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Habitat alters the effect of false starts on seasonal-wetland invertebrates

Strachan, S.R., Chester, E.T. and Robson, B.J. (2016) Habitat alters the effect of false starts on seasonal-wetland invertebrates. Freshwater Biology, 61 (5). pp. 680-692.

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Climate change is modifying the timing of the onset of winter rainfall in southern Australia, at times creating brief inundation events in seasonal wetlands, termed 'false starts'. False starts may cause abortive hatchings of fauna emerging from sediment egg banks because wetlands dry out before invertebrates can complete their life cycle or reach a drying-resistant life stage. A laboratory emergence experiment was used to determine whether the abortive hatching caused by false starts alters assemblage composition in the subsequent hydroperiod and whether the length of the dry period following a false start alters subsequent assemblage composition. Sediment for the experiment was collected from Lake Joondalup South, Swan Coastal Plain (SCP), Western Australia, because it has a relatively diverse assemblage of desiccation-resistant invertebrate propagules. Most wetlands on the SCP are seasonal and groundwater fed and the region has a mediterranean-type climate Two different habitat types, open water (OW) and fringing trees (FT), with distinct freshwater invertebrate assemblages are commonly found in SCP wetlands. We repeated the experiment in sediment from both habitats to determine whether false starts had the same effect on the two assemblages. Replicate sediment samples from both habitats were placed in microcosms randomly allocated to treatments or controls. To simulate false starts of differing dry-period duration, treatments were inundated for 5 days, then allowed to dry out for different time periods (10, 20 and 30 days) and then inundated for 5 days. Controls were inundated for time periods equivalent to the total duration of each false-start treatment (20, 30 and 40 days). FT sediment had higher organic matter and moisture content than OW sediment. The composition of the emerging assemblage differed between habitats, and emergence was slower from OW than FT sediment. Abortive hatching followed the false start in OW sediment, but subsequently the same assemblage emerged, showing reliance on the egg bank to resupply lost populations. Abortive hatching was not observed in FT sediment, where invertebrates survived drying during the false start, continuing to develop for up to 30 days without surface water, because those sediments retained moisture. Provided that winter-spring hydroperiods continue to inundate OW for several months, these results indicate that invertebrates will be able to complete their life cycles and replenish egg banks following abortive hatching, demonstrating resilience to false starts. False starts to winter inundation rarely occur more than a month prior to the start of 'true' winter rains, so FT assemblages are resistant to false starts, showing the ability to survive dry periods of up to 30 days. Furthermore, survival in damp FT sediment also gave these populations a 'head start', because the surviving assemblage was identical to the continuously inundated control. Assemblages emerging from beneath FT may potentially recolonise inundated OW habitat. So far, changes to SCP seasonal-wetland hydroperiods will be within the coping range of their invertebrate assemblages. As FT assemblages were more resistant to false starts, restoration schemes that increase shading by fringing vegetation should be encouraged.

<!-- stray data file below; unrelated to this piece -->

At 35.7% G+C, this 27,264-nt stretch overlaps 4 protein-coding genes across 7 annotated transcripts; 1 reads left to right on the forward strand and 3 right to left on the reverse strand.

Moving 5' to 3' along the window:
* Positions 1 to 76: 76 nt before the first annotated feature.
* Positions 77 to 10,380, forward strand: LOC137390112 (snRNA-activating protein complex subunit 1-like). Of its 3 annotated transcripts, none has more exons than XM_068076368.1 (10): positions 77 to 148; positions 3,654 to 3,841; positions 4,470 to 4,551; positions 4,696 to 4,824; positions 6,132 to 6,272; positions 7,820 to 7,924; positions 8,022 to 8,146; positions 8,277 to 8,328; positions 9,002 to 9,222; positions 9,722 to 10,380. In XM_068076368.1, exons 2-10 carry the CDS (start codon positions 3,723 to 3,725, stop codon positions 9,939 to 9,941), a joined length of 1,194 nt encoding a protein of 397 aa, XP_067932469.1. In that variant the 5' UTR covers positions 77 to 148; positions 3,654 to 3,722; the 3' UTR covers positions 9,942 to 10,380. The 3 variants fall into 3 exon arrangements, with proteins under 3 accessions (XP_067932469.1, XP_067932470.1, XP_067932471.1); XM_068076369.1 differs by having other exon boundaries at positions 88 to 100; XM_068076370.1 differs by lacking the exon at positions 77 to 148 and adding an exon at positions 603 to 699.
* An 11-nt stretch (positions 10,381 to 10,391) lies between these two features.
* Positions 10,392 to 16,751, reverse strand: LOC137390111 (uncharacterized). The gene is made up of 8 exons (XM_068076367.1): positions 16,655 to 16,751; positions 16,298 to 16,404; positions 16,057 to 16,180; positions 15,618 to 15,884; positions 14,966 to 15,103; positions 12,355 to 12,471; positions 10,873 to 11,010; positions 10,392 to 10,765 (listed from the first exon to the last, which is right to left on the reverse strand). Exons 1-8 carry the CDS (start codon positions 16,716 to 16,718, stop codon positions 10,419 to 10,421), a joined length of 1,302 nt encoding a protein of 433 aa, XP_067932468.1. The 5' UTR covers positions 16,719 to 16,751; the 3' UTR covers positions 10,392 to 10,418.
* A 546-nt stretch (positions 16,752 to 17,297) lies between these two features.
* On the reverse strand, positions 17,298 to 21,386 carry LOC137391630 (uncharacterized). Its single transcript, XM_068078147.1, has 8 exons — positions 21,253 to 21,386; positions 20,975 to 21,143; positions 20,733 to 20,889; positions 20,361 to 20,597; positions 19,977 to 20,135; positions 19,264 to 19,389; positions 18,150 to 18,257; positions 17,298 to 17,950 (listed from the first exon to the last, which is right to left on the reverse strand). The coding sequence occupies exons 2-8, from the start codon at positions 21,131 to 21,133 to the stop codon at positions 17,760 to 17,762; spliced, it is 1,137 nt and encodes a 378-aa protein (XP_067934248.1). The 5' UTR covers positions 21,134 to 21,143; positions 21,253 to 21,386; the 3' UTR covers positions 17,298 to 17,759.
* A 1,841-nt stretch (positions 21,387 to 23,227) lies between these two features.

Publication Type: Journal Article
Murdoch Affiliation: School of Veterinary and Life Sciences
Publisher: Blackwell Publishing Ltd
Copyright: © 2016 John Wiley & Sons Ltd.
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